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Discrete choice Females Labour Supply Model in Luxembourg

Author

Listed:
  • BERGER Frédéric
  • ISLAM Nizamul
  • LIEGEOIS Philippe

Abstract

In this study, the household labour supply is modelled as a discrete choice problem assuming that preference for leisure and consumption can be described by a quadratic utility function which allows for non-convexities in the budget set. We assess behavioural responses to the significant changes in the tax-benefit system during 2001-2002 in Luxembourg. Only moderate impact is found, on average, on the efficiency of the economy as measured by the labour supply effects. The impact is indeed concentrated on richer single women. These increase significantly their labour force, which more than doubles the non-behavioural effect of the tax reform on disposable income and boosts the gains in well-being for that part of population.

Suggested Citation

  • BERGER Frédéric & ISLAM Nizamul & LIEGEOIS Philippe, 2010. "Discrete choice Females Labour Supply Model in Luxembourg," LISER Working Paper Series 2010-10, LISER.
  • Handle: RePEc:irs:cepswp:2010-10
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    References listed on IDEAS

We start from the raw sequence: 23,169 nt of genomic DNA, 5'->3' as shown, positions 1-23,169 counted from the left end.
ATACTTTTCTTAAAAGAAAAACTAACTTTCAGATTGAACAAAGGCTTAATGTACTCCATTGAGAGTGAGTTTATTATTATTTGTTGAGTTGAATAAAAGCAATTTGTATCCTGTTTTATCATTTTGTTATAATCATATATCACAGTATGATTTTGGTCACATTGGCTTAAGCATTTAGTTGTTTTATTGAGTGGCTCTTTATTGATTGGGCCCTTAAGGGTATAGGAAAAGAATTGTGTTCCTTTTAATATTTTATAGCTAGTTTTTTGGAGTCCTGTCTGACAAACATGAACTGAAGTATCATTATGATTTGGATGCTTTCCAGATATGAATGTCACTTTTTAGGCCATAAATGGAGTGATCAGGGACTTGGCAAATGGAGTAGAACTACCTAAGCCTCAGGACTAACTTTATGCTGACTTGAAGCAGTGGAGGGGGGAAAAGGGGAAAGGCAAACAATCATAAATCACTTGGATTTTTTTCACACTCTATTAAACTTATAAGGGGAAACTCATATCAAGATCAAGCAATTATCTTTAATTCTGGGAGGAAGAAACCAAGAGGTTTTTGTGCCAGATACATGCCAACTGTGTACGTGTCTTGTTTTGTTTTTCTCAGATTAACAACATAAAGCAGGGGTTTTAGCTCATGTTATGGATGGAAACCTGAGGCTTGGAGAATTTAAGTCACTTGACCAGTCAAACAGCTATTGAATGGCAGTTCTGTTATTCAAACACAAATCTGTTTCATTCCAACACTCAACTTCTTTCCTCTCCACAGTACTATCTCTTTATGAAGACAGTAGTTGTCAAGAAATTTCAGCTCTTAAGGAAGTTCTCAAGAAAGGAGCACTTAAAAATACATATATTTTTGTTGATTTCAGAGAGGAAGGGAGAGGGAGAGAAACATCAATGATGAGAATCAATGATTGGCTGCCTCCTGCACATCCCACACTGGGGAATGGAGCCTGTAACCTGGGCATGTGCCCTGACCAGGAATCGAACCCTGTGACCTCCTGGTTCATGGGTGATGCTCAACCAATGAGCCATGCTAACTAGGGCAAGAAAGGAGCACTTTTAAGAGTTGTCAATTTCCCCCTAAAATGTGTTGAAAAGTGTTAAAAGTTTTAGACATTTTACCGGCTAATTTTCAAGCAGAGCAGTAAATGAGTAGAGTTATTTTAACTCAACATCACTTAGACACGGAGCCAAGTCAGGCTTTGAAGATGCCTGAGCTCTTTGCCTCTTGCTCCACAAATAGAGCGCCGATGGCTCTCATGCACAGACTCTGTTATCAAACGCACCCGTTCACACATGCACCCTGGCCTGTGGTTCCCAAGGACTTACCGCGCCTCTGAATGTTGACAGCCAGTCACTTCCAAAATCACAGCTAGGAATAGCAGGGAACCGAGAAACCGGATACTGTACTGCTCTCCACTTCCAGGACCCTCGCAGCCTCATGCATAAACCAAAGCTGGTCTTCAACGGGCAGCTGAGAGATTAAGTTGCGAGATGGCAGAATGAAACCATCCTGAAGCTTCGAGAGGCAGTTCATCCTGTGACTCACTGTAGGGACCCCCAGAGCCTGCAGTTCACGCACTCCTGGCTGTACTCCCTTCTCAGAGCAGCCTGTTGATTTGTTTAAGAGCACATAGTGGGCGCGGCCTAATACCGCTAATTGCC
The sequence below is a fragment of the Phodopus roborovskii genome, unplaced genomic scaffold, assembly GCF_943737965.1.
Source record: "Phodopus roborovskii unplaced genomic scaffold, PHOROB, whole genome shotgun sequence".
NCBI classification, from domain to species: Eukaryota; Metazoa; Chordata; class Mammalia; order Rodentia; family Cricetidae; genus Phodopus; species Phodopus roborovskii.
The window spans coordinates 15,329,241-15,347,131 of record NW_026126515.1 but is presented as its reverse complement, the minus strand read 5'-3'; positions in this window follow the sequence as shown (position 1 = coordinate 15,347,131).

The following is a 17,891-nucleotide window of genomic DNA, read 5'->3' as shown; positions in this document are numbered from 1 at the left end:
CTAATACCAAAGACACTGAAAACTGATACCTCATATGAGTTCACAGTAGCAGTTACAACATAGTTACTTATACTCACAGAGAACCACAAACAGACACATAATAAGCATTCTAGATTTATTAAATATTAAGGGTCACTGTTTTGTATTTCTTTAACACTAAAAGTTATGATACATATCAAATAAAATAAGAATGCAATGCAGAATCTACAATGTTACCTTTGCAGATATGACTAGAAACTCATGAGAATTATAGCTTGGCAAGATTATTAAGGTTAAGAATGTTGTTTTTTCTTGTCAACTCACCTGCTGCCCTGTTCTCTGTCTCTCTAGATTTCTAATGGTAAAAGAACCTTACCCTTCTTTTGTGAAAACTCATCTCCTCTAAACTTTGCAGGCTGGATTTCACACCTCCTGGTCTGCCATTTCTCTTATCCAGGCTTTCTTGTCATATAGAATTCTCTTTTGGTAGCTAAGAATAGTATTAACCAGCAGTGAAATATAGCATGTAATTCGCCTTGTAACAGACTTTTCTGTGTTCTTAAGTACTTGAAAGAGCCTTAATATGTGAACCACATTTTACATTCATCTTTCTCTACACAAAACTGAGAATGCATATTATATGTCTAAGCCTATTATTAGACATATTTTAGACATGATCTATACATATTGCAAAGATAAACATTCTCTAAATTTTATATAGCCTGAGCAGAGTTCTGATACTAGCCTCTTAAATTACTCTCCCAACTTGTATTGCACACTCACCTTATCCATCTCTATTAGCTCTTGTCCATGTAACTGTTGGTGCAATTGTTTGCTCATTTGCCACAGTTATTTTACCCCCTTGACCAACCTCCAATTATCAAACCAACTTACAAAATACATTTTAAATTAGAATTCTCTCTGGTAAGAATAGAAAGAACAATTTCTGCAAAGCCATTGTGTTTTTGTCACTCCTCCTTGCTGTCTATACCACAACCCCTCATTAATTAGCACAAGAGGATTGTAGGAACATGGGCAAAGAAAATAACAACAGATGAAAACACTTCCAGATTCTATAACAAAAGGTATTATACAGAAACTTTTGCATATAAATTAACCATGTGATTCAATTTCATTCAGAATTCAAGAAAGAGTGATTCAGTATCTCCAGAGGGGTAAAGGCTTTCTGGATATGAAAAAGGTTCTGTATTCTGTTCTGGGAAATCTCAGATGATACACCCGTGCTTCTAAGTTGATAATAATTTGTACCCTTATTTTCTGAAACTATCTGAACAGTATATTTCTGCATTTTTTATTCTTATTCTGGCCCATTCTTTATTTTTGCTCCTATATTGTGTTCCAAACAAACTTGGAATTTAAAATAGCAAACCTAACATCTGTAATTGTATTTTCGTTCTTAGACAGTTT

as
    1. Liégeois, Philippe & Berger, Frédéric & Islam, Nizamul & Wagener, Raymond, 2009. "Cross-validating administrative and survey datasets through microsimulation and the assessment of a tax reform in Luxembourg," IRISS Working Paper Series 2009-16, IRISS at CEPS/INSTEAD.
    2. José Labeaga & Xisco Oliver & Amedeo Spadaro, 2008. "Discrete choice models of labour supply, behavioural microsimulation and the Spanish tax reforms," The Journal of Economic Inequality, Springer;Society for the Study of Economic Inequality, vol. 6(3), pages 247-273, September.
    3. Tom Kornstad & Thor Thoresen, 2007. "A discrete choice model for labor supply and childcare," Journal of Population Economics, Springer;European Society for Population Economics, vol. 20(4), pages 781-803, October.
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    More about this item

    Keywords

    Labour supply; Discrete choice; Households; Microsimulation; Tax reform;

    JEL classification:

    • C25 - Mathematical and Quantitative Methods - - Single Equation Models; Single Variables - - - Discrete Regression and Qualitative Choice Models; Discrete Regressors; Proportions; Probabilities
    • H24 - Public Economics - - Taxation, Subsidies, and Revenue - - - Personal Income and Other Nonbusiness Taxes and Subsidies
    • H31 - Public Economics - - Fiscal Policies and Behavior of Economic Agents - - - Household
    • J22 - Labor and Demographic Economics - - Demand and Supply of Labor - - - Time Allocation and Labor Supply

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